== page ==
Bronx DA Agrees to Property Seizure Reforms in Response to Bronx Defenders Lawsuit


July 26, 2016, New York – The City of New York and The Bronx Defenders have requested a six-month stay of the federal class action lawsuit Encarnacion v. City of New York after the Bronx District Attorney’s Office agreed to implement a series of reforms to ensure the NYPD promptly releases personal property back to its rightful owners after a case is over. As part of the agreement, the Bronx DA will share data on the effect of the reforms with The Bronx Defenders after three months to inform the course of the litigation.

“The proposed reforms are a step in the right direction,” said lead attorney Molly Kovel of The Bronx Defenders. “We commend the new DA for working with us to address the constitutional violations raised in our lawsuit.”

The suit was filed by The Bronx Defenders and the law firm of Boies, Schiller & Flexner LLP on January 8, 2016, to challenge the NYPD Property Clerk’s policy and practice of retaining personal property seized in connection with an arrest long after the criminal case is over.

Under the City’s current policy, the NYPD won’t return personal property after an arrest unless the property owner can get a release from the DA’s Office, even when the case is over. Although the City rules require the DA to issue a release within 15 days of a demand, before the lawsuit property claimants frequently had to wait much longer for a response.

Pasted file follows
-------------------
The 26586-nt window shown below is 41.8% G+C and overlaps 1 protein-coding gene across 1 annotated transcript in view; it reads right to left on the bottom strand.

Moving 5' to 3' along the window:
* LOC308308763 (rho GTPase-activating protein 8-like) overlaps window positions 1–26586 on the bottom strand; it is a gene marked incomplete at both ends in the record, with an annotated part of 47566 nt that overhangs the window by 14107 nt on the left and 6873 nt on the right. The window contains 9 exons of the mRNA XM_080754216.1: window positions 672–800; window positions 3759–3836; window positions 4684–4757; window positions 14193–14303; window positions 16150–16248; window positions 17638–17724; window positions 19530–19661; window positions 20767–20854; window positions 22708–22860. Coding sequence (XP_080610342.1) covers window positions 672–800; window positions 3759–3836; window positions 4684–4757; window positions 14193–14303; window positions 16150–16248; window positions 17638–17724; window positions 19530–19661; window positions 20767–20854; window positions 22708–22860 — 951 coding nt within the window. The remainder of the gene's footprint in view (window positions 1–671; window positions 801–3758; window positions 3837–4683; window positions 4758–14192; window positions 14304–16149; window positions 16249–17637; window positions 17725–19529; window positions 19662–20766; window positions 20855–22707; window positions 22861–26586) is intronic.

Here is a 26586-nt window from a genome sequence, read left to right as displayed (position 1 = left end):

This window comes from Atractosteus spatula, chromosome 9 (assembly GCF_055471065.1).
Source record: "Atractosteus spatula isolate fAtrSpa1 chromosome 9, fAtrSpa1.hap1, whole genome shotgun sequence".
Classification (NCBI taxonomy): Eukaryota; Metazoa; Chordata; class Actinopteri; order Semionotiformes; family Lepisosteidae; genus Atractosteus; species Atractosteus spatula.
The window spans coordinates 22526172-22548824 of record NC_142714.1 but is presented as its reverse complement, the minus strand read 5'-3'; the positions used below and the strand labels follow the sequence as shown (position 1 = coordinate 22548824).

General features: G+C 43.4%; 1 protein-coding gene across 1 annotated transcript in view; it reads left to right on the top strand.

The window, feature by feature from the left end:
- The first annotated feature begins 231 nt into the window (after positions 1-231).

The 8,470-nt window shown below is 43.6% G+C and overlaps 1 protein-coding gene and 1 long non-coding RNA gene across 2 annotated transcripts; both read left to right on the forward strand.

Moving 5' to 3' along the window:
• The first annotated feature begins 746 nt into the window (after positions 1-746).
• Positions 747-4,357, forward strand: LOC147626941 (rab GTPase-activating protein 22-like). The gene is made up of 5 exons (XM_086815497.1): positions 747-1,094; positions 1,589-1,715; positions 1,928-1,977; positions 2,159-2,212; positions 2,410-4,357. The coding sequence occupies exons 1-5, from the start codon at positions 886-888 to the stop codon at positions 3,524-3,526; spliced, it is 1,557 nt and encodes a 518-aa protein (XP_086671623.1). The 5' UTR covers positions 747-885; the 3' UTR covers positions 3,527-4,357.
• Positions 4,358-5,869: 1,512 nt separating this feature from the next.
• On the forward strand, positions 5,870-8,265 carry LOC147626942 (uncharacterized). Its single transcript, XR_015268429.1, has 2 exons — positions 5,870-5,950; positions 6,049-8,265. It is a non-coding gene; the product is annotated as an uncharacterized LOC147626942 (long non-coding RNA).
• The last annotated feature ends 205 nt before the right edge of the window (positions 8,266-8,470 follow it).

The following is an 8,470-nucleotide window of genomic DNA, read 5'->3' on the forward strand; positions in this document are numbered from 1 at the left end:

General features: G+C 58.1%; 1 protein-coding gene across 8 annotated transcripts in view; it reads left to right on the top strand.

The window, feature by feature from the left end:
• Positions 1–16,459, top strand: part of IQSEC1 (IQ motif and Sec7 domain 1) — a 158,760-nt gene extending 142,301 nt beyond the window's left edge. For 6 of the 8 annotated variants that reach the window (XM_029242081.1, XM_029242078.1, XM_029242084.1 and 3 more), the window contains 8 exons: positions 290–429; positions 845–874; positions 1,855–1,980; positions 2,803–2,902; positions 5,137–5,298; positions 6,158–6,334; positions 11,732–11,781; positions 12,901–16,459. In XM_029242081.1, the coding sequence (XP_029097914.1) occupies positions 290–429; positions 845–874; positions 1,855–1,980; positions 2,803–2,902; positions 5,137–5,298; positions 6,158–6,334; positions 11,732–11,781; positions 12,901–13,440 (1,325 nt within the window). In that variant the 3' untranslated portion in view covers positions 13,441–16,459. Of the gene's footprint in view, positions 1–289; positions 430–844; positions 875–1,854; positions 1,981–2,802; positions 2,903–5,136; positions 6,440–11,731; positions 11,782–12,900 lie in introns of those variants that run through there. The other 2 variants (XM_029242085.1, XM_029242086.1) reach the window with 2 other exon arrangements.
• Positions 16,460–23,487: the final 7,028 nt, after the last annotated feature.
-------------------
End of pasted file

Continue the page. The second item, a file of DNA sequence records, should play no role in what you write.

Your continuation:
The proposed reforms seek to streamline the process and create accountability for property releases from the DA’s Office. As documented in a letter to the Court, under the system outlined in the agreement, every time a case is closed — including at arraignments — the assigned DA will review the file and decide whether to issue a DA property release or whether the office is planning to use the property for another purpose.  The release, if issued, will then be scanned and available in a computer system at the Bronx DA window for claimants to access.  In addition, all written demands for a DA release — whether served by mail or in-person — will be tracked electronically and reviewed by supervisors for timeliness.

The Bronx DA will also assign an Assistant DA at the end of August to monitor requests for property releases. If a claimant comes to pick up a release after 15 days and a DA response is not already in the computer system, the designated Assistant DA will be available to issue a response in most cases.

The letter to the court is available here.

For more information about the litigation, see The Bronx Defenders’ case page.